Choice Upgrade: A Calm River over Turbulent Waters

“We should all learn to stop and smell the roses, mediation,”says Mike Brooks, Director of the Austin Psychology of Assessment Center. “Unfortunately, most of us aren’t present for most of the day. We’re thinking about what we need to do or what we should have done. But if we have one foot in the future and one in the past, we’re pissing on the present.”

“Our thoughts are like a river. When we’re thinking about what we need from the store, the river is calm, but when we’re having negative thoughts, like worrying about a presentation, for example, the current becomes more turbulent,” says Mr. Brooks. Mindful people, those who live in the present, can step back and stay on the riverbank, watching their current of thoughts be swept away by their content thus keeping the river calm.

People think meditation is to empty the mind, says Brooks. “Its not about clearing the mind; its about focusing on one thing. When the mind wanders, the meditation isn’t a failure. Our brain is like a wayward puppy, out of control. Catching it and putting it back to the object of focus is the meditation.” Brooks says meditation is like exercise; a full workout is preferred, but there is value in short bursts. Research shows Several weeks of meditations for 15 minutes can reduce stress, says Brooks. “You can get the benefits of a formal meditation practice by weaving mini-meditations in your daily life.”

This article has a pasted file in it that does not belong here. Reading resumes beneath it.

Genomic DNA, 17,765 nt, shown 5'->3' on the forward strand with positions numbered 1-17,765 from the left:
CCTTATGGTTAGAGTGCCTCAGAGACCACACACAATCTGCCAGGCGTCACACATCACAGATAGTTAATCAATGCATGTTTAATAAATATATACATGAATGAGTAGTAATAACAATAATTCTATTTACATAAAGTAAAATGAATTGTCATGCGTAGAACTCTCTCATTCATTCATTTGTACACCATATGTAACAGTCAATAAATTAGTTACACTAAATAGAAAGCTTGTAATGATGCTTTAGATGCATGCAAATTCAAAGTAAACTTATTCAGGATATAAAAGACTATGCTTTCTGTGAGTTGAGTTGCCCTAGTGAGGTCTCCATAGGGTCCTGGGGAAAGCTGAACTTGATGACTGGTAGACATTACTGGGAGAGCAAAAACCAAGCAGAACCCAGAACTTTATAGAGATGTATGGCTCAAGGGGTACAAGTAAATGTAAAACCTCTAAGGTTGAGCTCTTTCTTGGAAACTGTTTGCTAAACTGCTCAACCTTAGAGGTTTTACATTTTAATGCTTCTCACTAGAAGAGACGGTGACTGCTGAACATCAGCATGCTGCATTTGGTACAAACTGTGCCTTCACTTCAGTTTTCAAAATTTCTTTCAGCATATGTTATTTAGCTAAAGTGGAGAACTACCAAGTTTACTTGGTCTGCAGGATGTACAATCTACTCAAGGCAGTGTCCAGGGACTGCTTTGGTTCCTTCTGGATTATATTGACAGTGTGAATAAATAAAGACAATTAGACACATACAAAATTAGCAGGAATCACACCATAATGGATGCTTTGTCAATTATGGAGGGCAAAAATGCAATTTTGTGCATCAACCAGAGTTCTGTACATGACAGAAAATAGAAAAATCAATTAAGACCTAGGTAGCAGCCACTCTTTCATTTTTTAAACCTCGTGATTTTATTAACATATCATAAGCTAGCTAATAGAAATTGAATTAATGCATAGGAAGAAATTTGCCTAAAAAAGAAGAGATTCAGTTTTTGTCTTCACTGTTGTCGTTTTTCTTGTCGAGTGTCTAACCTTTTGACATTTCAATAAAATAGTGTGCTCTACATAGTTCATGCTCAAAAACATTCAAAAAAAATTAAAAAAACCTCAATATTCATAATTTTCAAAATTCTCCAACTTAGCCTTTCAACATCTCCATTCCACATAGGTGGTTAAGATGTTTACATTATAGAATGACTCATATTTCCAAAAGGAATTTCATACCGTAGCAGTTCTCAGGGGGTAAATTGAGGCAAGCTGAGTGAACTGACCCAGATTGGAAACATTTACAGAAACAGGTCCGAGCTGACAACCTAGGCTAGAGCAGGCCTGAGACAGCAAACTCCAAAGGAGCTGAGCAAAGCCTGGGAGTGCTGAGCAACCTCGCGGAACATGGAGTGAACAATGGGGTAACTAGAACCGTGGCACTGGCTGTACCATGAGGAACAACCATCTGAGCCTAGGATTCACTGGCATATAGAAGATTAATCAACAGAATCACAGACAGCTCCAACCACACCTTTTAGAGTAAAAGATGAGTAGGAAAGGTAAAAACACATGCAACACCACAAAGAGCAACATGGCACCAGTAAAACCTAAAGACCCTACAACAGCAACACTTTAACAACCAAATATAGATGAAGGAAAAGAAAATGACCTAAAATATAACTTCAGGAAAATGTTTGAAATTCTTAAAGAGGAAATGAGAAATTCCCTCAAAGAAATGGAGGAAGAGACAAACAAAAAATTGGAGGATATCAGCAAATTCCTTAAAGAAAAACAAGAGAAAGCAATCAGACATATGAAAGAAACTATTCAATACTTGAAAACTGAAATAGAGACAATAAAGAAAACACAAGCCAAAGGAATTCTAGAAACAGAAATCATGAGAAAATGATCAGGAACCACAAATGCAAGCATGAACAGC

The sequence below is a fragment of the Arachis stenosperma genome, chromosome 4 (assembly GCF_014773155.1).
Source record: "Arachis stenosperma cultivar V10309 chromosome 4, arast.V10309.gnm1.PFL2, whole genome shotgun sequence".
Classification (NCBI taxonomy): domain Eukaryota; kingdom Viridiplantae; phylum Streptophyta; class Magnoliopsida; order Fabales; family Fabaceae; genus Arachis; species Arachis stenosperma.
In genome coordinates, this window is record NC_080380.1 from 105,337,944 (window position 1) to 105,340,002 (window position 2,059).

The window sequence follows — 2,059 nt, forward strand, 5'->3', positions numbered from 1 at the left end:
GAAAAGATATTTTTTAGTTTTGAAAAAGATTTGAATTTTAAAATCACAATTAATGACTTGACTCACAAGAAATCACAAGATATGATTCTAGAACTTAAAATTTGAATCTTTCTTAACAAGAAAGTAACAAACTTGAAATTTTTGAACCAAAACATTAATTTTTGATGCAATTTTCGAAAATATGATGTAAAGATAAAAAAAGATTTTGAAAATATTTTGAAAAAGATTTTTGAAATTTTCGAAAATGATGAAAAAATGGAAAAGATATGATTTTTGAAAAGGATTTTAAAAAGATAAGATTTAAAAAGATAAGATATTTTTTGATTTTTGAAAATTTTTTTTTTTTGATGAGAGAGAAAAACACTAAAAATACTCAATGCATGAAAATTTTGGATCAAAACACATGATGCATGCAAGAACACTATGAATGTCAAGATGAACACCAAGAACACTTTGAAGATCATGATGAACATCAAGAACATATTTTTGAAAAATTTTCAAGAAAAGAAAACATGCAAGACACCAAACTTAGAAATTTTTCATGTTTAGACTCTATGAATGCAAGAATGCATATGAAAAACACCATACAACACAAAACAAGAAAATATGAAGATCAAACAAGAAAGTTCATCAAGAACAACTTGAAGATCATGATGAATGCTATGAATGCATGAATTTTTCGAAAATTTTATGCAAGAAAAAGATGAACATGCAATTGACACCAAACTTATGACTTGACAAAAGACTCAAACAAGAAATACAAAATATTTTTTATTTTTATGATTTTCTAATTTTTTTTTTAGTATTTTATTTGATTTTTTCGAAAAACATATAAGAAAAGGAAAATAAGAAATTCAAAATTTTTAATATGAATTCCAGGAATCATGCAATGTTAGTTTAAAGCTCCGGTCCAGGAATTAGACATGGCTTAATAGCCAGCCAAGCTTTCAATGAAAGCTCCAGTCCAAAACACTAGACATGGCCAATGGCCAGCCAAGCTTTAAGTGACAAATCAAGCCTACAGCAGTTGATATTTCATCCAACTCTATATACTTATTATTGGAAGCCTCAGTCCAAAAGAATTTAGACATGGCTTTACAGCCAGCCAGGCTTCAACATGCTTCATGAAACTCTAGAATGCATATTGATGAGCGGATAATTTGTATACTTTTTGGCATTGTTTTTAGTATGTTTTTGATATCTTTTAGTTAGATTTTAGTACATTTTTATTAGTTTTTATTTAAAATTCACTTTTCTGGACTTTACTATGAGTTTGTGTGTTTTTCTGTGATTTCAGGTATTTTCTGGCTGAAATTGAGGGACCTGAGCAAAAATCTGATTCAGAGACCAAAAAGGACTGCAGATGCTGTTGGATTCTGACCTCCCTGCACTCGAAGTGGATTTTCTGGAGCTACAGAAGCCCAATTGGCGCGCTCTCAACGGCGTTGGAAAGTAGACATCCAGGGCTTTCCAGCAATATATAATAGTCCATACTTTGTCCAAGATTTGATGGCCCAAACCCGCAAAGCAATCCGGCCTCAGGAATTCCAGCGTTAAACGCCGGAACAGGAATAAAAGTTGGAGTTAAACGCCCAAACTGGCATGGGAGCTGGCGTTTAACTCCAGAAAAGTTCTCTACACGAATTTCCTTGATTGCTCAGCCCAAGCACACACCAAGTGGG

Daily Routine Meditation Examples

Walking Meditation: Focus on the sound of your shoes hitting the ground or the colors around you. When your mind wanders catch it and go back to the one thing you are focusing on.

Breathing Meditation: This is one of the easiest because its always with us and exists in the present moment and you can do this anywhere your day takes you.

Exercising: Running and cycling are examples of exercises where you can focus on the ground beneath you, the sound of the pedals or the sunshine. Don’t jump mindlessly from one sensation to another says Brooks. Choose one item and maintain your focus!

Eating/Drinking: As you eat or drink focus on the various flavors. You could count how many times you chew to aid in your digestion. “Savor what you have in the moment,” says Brooks. Drinking tea can become a form of meditation.

Observation Meditation: This is great when you are bored or waiting on line for something. Observe your thoughts or notice what others are doing without opinion or judgement.

Focusing on the Present: Is great when you are doing mundane tasks such as the dishes, brushing your teeth or laundry. Focus on the experience and stop your mind from wandering.

Conclusion: “Focusing on what’s happening now pulls us out of the river of thoughts.” The benefit of mediation is that when something comes up we’re much better at catching our thoughts instead of getting swept into their current.”

Resources: Austin Psychology of Assessment Center

Ascent Today Habit: To keep yourself focused throughout the day practice mini meditations when walking, doing chores, eating, waiting at red lights, exercising, etc. Focusing on breath is a great way to get centered. Stay on the riverbank imagining your thoughts are on leaves drifting away so you are not attached to your wandering mind.